That takes us into the story itself. This game has been in the works for a long time, we know that many things have changed, such as the removal of certain characters that were seen in original footage of Final Fantasy Versus XIII. Additionally, even scenes that were shown in trailers after the game’s name change to FFXV have disappeared. To make matters even worse, the game relies on outside media such as Kingsglaive and Brotherhood to help explain elements of the narrative. Further troubling to the narrative is the fact that there are scenes that appeared in older trailers for Versus XIII or FFXV which apparently ended up being cut from the game so they could be used for Kingsglaive. The day one “Crown Update” then went and added some scenes from Kingsglaive back into the game they were originally taken out of to help better explain the narrative. Wow.


For a game that has been in development as long as Final Fantasy XV, one would hope that the story would be more solid and cohesive than it actually turned out to be. It has some great, cinematic moments, but the story is short and doesn’t give you enough time to care about anyone that isn’t riding in the Regalia with you.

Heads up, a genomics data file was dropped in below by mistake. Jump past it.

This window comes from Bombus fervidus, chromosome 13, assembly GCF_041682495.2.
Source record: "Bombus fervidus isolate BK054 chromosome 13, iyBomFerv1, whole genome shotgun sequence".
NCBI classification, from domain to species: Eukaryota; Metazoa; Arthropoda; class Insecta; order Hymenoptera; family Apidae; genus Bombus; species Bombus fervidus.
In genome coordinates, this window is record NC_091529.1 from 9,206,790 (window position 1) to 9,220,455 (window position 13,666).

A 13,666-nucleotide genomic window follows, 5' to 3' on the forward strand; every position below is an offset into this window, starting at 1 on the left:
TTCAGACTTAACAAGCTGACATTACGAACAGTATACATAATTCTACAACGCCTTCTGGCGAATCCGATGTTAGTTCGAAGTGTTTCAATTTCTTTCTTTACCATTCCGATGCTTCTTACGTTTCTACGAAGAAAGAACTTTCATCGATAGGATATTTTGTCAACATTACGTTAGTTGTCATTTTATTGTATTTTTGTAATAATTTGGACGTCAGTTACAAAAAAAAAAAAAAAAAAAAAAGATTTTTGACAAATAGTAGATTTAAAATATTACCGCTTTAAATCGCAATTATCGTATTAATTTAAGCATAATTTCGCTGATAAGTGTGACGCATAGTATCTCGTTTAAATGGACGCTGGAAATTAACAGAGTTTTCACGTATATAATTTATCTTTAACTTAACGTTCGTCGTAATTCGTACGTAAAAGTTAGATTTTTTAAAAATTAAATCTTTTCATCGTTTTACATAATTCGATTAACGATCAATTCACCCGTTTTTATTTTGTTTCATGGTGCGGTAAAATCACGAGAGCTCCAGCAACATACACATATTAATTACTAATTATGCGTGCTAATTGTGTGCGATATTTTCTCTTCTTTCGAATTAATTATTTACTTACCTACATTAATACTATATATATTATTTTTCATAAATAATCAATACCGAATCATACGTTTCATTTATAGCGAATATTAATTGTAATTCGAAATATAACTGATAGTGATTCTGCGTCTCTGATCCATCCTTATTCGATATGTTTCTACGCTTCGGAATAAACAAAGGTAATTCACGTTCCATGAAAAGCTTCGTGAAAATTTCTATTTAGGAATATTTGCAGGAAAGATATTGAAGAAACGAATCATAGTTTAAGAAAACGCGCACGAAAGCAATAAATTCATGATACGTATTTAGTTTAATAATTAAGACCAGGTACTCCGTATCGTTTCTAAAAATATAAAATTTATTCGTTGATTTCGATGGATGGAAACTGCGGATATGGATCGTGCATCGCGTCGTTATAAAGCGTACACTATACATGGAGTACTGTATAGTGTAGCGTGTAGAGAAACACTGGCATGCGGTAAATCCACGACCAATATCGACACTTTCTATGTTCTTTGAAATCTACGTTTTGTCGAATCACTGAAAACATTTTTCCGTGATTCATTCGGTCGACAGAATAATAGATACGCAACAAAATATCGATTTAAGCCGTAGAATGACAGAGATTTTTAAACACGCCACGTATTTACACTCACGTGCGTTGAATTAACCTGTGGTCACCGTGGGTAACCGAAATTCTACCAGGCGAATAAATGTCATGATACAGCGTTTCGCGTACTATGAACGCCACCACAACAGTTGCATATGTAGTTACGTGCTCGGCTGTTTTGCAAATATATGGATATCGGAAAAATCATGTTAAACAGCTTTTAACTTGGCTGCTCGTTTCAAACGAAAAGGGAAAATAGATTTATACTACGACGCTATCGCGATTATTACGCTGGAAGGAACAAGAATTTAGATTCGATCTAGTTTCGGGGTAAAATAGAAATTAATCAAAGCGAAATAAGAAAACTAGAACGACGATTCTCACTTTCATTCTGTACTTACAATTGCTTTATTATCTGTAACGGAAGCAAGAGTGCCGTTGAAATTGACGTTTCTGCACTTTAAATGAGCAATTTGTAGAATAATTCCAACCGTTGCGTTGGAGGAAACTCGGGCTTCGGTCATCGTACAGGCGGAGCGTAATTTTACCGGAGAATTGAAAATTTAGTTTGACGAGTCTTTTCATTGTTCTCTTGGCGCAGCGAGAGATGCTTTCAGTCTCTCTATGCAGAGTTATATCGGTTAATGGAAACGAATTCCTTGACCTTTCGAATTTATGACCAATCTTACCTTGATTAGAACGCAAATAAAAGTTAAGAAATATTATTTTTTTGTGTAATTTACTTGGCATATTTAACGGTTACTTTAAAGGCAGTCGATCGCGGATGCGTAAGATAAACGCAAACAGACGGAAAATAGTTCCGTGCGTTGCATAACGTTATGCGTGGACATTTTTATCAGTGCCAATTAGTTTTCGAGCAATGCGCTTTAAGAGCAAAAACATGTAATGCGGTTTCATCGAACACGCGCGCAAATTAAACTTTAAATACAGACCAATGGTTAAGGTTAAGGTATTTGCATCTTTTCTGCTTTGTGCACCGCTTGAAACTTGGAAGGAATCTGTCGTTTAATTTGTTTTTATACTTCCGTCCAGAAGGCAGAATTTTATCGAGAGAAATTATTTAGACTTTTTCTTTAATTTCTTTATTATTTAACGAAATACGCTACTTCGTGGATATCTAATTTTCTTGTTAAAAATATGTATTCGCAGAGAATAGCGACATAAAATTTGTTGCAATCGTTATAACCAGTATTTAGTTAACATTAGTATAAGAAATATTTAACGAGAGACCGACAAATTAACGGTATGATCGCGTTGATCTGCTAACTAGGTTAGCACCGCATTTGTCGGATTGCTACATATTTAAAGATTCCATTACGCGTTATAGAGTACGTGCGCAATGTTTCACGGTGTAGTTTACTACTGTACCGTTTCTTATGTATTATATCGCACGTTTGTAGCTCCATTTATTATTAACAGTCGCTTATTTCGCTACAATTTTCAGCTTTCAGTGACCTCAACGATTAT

Final Fantasy XV marks the first time that a main entry in the series has moved into a completely action based battle system, and for the most part, it works well. What really hinders the system however is the camera and a lack of precise targeting (which is important when some monsters can have specific parts of their body targeted to have things like horns broken off).